Antonin Artaud’s drawings mesmerize you. Astonishingly, at the City Opera, one of them: La Machine de l’être – the Machine of Being – is presented in a breathtaking ten-minute scene. All the bodies on stage are draped entirely in black, and it is the job of the two persons who appear in each of the three monodramas to undrape them as needed: a man in red, a singer in black, and a man levitating above the stage. No text, no plot, but a sort of building anxiety through the three acts of the music by John Zorn, composed in the year 2000.
In Schoenberg’s Erwartung, from 1909, the anxiety is that of the woman in the forest, who loves and hates the man recumbent on the floor of the stage, and it is communicated to the audience throughout the 30 minutes of the presentation.
But REAL anxiety shows through Morton Feldman’s brilliant piece of 1976, “Neither,” on a libretto by Samuel Beckett, beginning with shadows inner and outer, making its way “from impenetrable self to impenetrable unself by way of neither” and ending with an ultra Beckettian lament – or then recognition:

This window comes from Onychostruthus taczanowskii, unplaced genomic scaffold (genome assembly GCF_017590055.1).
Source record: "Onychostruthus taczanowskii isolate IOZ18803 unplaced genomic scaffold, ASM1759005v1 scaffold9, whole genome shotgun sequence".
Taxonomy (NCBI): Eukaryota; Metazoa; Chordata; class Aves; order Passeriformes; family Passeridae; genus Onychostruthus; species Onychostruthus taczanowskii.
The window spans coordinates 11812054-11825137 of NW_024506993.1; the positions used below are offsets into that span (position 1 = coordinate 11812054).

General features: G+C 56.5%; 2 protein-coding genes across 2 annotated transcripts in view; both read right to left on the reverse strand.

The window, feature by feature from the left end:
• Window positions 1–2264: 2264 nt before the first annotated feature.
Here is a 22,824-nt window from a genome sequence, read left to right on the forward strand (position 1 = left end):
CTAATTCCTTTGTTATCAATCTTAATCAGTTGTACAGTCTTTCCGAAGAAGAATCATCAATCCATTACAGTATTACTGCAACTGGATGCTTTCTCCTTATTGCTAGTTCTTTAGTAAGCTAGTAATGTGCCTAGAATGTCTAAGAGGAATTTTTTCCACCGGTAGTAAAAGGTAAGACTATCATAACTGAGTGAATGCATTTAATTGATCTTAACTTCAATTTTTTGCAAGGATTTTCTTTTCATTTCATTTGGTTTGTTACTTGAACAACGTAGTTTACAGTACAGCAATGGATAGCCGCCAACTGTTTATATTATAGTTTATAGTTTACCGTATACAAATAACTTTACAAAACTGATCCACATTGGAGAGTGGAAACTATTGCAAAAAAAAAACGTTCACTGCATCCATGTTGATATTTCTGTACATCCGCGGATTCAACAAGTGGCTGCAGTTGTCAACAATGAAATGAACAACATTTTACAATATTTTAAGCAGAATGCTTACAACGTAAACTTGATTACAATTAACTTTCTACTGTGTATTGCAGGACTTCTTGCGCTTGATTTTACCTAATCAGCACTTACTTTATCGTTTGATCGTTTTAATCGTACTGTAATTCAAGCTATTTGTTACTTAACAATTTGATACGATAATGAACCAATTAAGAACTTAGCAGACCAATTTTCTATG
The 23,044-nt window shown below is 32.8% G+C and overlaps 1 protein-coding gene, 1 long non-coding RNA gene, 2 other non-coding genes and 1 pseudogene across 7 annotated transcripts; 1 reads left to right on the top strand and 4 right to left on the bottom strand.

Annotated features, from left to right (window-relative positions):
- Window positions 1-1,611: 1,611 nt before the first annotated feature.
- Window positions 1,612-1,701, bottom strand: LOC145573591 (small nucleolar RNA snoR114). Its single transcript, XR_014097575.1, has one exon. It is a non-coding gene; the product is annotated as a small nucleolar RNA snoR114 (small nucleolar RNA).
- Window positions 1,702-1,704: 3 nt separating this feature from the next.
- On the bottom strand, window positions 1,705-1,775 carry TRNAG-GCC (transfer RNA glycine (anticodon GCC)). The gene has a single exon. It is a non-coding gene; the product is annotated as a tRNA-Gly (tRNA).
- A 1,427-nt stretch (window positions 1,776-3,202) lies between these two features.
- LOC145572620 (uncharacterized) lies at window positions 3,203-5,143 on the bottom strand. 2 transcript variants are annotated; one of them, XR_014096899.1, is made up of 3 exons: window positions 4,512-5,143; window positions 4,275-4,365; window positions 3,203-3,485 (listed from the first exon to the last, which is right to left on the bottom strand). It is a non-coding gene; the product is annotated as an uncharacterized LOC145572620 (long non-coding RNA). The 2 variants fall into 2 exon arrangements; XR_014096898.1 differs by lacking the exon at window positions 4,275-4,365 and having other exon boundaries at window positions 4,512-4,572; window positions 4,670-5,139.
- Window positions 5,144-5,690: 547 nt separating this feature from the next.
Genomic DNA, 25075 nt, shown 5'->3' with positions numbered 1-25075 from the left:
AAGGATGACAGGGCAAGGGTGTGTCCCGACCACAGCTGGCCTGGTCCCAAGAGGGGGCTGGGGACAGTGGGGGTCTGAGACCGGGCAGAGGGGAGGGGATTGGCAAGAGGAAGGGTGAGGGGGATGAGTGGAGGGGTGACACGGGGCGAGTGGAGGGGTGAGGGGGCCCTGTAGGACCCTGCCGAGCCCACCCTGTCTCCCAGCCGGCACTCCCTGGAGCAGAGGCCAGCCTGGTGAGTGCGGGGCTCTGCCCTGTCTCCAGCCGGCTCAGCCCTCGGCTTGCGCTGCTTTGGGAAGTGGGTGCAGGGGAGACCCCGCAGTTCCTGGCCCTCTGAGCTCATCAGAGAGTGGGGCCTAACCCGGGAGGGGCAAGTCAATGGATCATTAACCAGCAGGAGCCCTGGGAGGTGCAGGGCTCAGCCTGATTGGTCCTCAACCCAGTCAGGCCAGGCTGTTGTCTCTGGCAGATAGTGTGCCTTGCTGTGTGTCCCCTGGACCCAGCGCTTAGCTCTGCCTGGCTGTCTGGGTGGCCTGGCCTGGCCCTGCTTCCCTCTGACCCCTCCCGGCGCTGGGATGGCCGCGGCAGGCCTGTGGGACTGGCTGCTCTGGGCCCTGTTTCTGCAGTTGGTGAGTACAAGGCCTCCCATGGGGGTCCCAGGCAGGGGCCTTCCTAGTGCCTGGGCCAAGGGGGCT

then gently light unfading on that unheeded neither
Quite a lot of business: strobe lights, appearing and disappearing figures, cubes descending from the ceiling and – touchingly, if oddly – on the horizon, a small house.
Unspeakable, yes, but the music comes through as doing its own saying. Not that we could figure out or pass on, were we asked to elucidate. The light, that unfading light, takes us far, our self on the way on the unself. Beckett’s negatives work with no busyness to them, they simply are.